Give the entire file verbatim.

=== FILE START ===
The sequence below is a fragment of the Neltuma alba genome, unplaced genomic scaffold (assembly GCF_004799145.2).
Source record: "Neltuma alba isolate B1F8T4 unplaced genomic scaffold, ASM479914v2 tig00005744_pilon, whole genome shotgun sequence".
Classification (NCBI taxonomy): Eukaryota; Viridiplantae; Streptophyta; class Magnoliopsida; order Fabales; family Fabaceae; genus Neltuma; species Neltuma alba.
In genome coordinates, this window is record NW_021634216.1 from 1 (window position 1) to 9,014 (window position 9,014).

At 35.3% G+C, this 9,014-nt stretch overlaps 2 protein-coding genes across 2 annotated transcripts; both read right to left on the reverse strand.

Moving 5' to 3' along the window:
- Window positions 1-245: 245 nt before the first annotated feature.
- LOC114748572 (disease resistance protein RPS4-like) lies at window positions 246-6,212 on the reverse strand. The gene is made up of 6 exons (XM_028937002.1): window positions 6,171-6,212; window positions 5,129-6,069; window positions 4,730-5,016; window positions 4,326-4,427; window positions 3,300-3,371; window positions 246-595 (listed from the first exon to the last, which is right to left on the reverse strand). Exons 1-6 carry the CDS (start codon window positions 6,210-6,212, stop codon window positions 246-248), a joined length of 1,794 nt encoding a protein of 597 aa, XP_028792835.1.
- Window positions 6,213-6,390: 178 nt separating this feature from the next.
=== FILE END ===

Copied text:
The sequence below is a fragment of the Neltuma alba genome, unplaced genomic scaffold (assembly GCF_004799145.2).
Source record: "Neltuma alba isolate B1F8T4 unplaced genomic scaffold, ASM479914v2 tig00005744_pilon, whole genome shotgun sequence".
Classification (NCBI taxonomy): Eukaryota; Viridiplantae; Streptophyta; class Magnoliopsida; order Fabales; family Fabaceae; genus Neltuma; species Neltuma alba.
In genome coordinates, this window is record NW_021634216.1 from 1 (window position 1) to 9,014 (window position 9,014).

At 35.3% G+C, this 9,014-nt stretch overlaps 2 protein-coding genes across 2 annotated transcripts; both read right to left on the reverse strand.

Moving 5' to 3' along the window:
- Window positions 1-245: 245 nt before the first annotated feature.
- LOC114748572 (disease resistance protein RPS4-like) lies at window positions 246-6,212 on the reverse strand. The gene is made up of 6 exons (XM_028937002.1): window positions 6,171-6,212; window positions 5,129-6,069; window positions 4,730-5,016; window positions 4,326-4,427; window positions 3,300-3,371; window positions 246-595 (listed from the first exon to the last, which is right to left on the reverse strand). Exons 1-6 carry the CDS (start codon window positions 6,210-6,212, stop codon window positions 246-248), a joined length of 1,794 nt encoding a protein of 597 aa, XP_028792835.1.
- Window positions 6,213-6,390: 178 nt separating this feature from the next.